work to do.

Changing the focus of the lens operates by an unusual mechanism. In mammals, the thin
lens can be pulled thinner to focus on far objects by the suspensory or ciliary ligaments
around the lens becoming tight when the surrounding ciliary muscle relaxes. Contraction of
the circular ciliary muscle slackens the ciliary ligaments allowing the lens to elastically
expand back to its fatter shape to focus on objects near to the eye. (Loss of elasticity of
the lens with age is probably the main cause of long-sightedness, the loss of ability to
focus on objects close by).

Lizard eyes have a different mechanism. Here muscles directly squeeze the lens, by
pressing on a pad around the equator of the lens, to lengthen it for near-to focusing. In
snakes we have a third mechanism: contraction of the
iris muscle (IM) pushes this ring of
muscle towards the back of the eye (downwards in the diagram below) squeezing the jelly
like
vitreous humour (VH) which pushes the eye forwards. This lengthens the path of
light rays between the lens and retina, allowing more convergence or focusing of the rays
for near-to vision. Thus, the lens of the snake eye moves forwards and backwards. This is
perhaps the easiest mechanism for a lens previously adapted to a spherical shape and
thus not thin enough to easily deform. Therefore, the ciliary body (CB) contains no muscle
in the snake eye (in the mammalian eye this has muscle to operate the ciliary ligaments).
The snake eye also has features suggesting that it evolved for black and white vision,
perhaps nocturnal, and then reacquired detailed diurnal vision (and perhaps colour
vision?). Whether capable of colour vision or not, diurnal animals have at least two main
types of photoreceptor in their retinas: rods for low acuity vision in dim light, and cones for
high acuity vision in bright light. Animals with different types of cones can see colour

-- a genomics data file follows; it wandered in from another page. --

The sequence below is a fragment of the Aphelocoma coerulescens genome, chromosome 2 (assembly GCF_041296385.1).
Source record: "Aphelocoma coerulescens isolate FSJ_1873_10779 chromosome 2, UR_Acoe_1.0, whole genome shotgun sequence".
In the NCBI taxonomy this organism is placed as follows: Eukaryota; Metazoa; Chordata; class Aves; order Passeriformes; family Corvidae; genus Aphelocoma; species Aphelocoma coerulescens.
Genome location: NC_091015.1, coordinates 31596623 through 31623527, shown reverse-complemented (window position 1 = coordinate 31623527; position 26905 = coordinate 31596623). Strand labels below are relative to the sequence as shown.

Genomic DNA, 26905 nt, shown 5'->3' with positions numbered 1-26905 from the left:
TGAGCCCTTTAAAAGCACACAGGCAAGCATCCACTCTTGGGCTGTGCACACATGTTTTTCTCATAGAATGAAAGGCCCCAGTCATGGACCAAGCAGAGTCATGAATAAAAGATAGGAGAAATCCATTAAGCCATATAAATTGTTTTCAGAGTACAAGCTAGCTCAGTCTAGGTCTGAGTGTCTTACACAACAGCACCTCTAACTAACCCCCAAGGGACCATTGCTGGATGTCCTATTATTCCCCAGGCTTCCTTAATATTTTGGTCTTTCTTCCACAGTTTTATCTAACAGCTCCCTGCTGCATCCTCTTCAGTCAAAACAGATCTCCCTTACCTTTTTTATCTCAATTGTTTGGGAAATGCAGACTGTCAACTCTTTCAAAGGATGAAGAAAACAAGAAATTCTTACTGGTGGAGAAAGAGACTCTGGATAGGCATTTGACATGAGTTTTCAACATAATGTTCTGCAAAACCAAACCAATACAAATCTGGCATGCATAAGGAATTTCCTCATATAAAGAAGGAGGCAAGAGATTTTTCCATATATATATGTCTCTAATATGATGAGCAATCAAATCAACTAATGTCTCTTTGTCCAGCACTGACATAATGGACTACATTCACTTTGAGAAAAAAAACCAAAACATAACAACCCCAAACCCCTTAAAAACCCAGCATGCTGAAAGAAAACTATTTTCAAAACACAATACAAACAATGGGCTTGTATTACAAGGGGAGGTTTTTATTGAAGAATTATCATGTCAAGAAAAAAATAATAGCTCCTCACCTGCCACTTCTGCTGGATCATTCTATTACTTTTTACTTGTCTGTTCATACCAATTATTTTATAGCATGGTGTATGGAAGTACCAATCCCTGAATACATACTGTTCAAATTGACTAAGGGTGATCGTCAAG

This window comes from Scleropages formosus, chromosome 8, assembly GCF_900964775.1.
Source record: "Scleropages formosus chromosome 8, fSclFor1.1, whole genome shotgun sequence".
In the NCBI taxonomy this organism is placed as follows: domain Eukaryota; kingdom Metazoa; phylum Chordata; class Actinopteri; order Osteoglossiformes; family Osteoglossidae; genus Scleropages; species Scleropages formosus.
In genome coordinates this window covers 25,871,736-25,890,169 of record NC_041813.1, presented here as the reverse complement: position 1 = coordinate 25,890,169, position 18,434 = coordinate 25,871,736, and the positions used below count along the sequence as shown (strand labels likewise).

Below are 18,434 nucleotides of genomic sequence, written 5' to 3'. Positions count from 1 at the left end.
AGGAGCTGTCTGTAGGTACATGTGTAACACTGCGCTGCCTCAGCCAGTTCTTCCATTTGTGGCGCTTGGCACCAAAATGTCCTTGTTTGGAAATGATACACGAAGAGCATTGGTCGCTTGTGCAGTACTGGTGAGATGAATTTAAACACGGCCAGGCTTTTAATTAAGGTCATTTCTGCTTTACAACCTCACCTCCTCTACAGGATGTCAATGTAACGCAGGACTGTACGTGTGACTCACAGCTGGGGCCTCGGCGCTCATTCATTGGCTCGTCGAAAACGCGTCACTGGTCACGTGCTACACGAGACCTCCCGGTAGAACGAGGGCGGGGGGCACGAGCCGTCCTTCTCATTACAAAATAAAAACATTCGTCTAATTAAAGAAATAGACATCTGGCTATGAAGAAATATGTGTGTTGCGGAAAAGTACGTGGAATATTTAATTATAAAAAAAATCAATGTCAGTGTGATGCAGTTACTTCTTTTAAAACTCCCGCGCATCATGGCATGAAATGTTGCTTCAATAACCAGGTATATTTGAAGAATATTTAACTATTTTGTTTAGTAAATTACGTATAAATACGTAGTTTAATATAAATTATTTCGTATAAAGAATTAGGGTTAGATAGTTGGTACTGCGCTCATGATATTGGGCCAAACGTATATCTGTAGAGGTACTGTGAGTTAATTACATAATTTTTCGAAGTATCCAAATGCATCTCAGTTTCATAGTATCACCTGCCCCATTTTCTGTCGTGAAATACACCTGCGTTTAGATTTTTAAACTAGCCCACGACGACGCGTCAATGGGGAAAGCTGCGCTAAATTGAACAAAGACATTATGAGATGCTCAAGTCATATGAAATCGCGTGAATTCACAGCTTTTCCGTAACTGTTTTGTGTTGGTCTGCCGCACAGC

(humans generally have three different types of cones, each sensitive to a different range
of wavelengths, they are trichromats; whereas birds have four cones contributing to colour
vision and are tetrachromats and so can probably see more colours than humans).
Snakes lack conventional cones and have rods and a peculiar type of cones which are
thought to have been derived from rods. The conus is thought to supply the eye with
nourishment (and is absent from the human eye).

The cones of lizards have yellow oil droplets which filter off blue light before it reaches the
photosensitive pigments. This is to reduce
chromatic aberration (distortion of the image
due to the greater diffraction of short/blue wavelengths of light). Snakes lack these retinal
droplets and have a yellow-tinted lens instead, to filter out the bluest wavelengths of light
before they enter the eye. Human eyes also have lenses containing yellow chromophores
to absorb harmful UV light. Light damage to the human eye may cause an increased
yellowing with age. This does not occur in non-primate mammals, which lack colour vision,
suggesting that the yellow chromophores may have a role in reducing chromatic
aberration as well as protecting the retina from UV light. In pigeons the lower retina has
yellow droplets in a region called the 'yellow field', whilst the upper retina has redder
droplets in a 'red field'. It is thought that these screening pigments may help to enhance
contrast: the yellow pigment making it easier to see an object against the blue sky, the red
pigment for seeing an image against green terrain
(
http://www.pigeon.psy.tufts.edu/avc/husband/avc4eye.htm).

Other Sense Organs

Snakes have no eardrums and no air-filled middle ear chamber. Instead, the stapes
articulates with the quadrate of the upper jaw. The quadrate articulates with the lower jaw
(see diagram of snake skull below) and when the head rests on the ground vibrations are
transmitted through the jaw to the stapes, the other end of which vibrates against the oval
window of the fluid-filled inner ear. Snakes are most sensitive to low frequency sounds,
with the ear being most responsive in the range 150 to 500 Hz, though vibration sensors in
the skin can extend this range.

Snakes (and lizards) have a specialised olfactory organ (in addition to the usual olfactory